Last Minute Tips for Small Claims Court Trials


Have a small claims trial coming up real fast?  Sitting in court right now, waiting for the judge to call your case?  Want some last minute tips that will help anyone out?  Here you go.

  1. If You Get Surprised by New Evidence, Ask for a Continuance on That Basis.

“Trial by Surprise” does comply with the right to Due Process and Fundamental Fairness as required by the 14th Amendment to the United States’ Constitution.  You can ask for time to prepare for new evidence by arguing that the right to Due Process requires it.  Make sure you mention that you made reasonable efforts to get all the evidence in advance of trial.

2.  Take the Pre Trial Mediation Seriously, Try to Settle the Case.

No one can predict what is going to happen in a small claims court trial. Often, there is no winner, everyone ends up unhappy.  This uncertainty can be avoided by settling the case prior to trial.

breach of contract

Breach of Contract may be the most common cause of action in small claims court.

In almost all small claims courts in populated areas, the court has some sort of mediation requirement prior to trial.  Often, there is a required mediation session right before the trial, with the help of a court appointed mediator. When you settle a case in mediation, the court can approve the agreement, and set terms of payment, payment schedules, and other points of agreement between the parties.  When a case is settled in mediation, there is no judgement, and no requirement that someone admit liability or wrongdoing.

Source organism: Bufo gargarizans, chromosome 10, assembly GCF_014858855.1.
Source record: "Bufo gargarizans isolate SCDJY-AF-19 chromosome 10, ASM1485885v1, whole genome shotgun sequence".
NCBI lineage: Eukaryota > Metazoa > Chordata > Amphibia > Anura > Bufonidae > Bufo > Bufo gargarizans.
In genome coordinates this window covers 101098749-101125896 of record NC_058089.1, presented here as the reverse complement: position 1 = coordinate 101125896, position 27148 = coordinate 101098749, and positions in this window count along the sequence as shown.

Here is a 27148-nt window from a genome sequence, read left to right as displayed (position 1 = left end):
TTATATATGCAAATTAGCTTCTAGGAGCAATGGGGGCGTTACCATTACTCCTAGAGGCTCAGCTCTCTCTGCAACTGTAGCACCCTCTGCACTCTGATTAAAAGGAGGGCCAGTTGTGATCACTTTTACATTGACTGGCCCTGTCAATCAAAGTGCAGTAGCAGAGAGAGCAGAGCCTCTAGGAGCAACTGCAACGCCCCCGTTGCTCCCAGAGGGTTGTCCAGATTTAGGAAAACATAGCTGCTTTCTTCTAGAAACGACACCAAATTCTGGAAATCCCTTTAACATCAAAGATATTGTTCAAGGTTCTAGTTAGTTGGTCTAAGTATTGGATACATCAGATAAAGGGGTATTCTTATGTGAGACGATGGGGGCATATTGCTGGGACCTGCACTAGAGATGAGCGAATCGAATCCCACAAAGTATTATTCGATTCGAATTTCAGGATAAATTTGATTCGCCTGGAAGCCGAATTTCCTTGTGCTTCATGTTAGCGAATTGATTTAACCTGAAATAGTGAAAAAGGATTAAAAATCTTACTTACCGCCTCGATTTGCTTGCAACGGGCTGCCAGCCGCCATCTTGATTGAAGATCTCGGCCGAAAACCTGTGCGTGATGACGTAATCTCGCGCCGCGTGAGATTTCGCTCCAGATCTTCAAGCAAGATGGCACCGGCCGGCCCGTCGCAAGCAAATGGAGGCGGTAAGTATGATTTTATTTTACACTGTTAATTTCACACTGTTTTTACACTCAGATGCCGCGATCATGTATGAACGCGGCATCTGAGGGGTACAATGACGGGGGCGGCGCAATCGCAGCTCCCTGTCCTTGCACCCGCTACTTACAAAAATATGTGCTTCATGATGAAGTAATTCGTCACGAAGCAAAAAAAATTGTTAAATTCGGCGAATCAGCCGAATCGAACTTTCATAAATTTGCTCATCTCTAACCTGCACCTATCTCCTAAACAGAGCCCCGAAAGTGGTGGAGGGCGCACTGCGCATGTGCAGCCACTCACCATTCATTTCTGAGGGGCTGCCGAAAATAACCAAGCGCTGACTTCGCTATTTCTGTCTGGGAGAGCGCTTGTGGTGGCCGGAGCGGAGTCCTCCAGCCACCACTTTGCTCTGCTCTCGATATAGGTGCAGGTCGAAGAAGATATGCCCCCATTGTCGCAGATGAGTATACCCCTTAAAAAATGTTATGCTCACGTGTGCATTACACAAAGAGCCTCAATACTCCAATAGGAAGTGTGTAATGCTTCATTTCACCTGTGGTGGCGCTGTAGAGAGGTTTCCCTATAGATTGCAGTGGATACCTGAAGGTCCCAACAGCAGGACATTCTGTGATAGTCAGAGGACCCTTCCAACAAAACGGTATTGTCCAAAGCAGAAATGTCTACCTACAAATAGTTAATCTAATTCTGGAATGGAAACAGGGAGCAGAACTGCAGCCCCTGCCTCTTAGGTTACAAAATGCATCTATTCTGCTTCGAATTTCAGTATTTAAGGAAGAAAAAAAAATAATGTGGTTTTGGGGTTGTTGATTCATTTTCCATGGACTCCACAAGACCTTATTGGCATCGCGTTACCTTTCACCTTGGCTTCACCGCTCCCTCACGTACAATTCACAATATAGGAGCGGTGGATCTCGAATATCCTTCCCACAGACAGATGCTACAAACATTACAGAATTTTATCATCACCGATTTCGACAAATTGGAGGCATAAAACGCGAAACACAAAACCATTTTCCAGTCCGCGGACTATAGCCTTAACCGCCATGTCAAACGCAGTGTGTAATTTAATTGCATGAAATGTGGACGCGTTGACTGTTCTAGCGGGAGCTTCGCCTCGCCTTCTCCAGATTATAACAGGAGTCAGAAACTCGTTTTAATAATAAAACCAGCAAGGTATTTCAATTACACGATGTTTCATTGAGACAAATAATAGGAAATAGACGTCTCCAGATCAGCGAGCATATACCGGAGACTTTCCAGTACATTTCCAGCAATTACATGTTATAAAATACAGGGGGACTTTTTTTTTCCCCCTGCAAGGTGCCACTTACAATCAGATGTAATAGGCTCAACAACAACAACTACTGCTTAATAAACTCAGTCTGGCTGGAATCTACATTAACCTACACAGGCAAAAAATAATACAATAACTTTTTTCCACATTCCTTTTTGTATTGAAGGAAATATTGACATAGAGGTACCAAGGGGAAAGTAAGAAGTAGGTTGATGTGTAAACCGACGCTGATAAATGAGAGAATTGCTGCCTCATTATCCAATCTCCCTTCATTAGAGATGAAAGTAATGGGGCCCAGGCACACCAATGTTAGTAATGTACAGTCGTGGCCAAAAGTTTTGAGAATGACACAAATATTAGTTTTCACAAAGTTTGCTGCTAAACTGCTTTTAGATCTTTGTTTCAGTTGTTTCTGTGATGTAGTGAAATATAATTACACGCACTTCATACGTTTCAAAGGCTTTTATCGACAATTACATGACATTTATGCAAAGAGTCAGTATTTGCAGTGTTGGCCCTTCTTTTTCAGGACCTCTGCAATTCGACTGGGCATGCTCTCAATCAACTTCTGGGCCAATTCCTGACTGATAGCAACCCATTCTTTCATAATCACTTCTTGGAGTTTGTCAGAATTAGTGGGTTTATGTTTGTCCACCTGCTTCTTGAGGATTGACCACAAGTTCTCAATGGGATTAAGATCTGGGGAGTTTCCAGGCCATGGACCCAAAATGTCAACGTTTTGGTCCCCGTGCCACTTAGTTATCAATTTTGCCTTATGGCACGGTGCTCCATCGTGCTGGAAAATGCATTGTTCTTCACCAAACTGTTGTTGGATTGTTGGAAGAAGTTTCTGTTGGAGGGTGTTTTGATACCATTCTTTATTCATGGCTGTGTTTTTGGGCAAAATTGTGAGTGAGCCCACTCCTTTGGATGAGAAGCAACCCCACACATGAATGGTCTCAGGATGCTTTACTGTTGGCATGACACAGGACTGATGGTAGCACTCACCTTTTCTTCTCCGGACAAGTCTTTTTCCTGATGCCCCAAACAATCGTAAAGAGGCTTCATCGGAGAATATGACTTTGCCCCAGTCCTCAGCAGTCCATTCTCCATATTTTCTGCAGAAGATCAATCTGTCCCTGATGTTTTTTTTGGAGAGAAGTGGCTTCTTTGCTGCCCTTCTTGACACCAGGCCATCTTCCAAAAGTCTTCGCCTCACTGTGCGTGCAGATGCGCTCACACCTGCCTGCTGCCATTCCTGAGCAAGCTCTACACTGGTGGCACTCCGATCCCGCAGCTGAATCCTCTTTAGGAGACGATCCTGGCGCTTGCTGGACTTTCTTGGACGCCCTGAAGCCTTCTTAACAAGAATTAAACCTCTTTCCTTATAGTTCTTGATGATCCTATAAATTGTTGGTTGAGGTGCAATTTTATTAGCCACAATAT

3. Tell the Judge What You Want in Detail.

Small claims trials are short, and there is limited court time and resources available for those cases.  To give your case the best shot at success in trial, tell the judge exactly what you want him/her to do.  Give the judge a road map to ruling in your favor, make it easy for them.

For example, you might case for an award of $500 this way:

“Your honor, I ask that you find the defendant is liable for the accident, and that the Court award me $500 total, based upon the evidence which shows the repair cost of the damage is $400 in parts, and $100 in labor. Thank you.”

4. Address Both Liability and Damages in Your Argument.

Regardless of whether you are the plaintiff or the defendant in a small claims case, there are always 2 parts to each case:  1) liability and 2) damages.  You should address both in a final argument.

“Liability” refers to the reason a defendant should have to pay.  For example, a defendant who causes a car crash by running a red light has broken the law and is therefore liable for damages they case.

“Damages” refers to the amount of money a liable defendant must pay.  For example a defendant who runs a red light and causes a crash may be responsible to pay the repair costs, or “damages”, for the damaged property.



OK – there you go.  Hope this helps.

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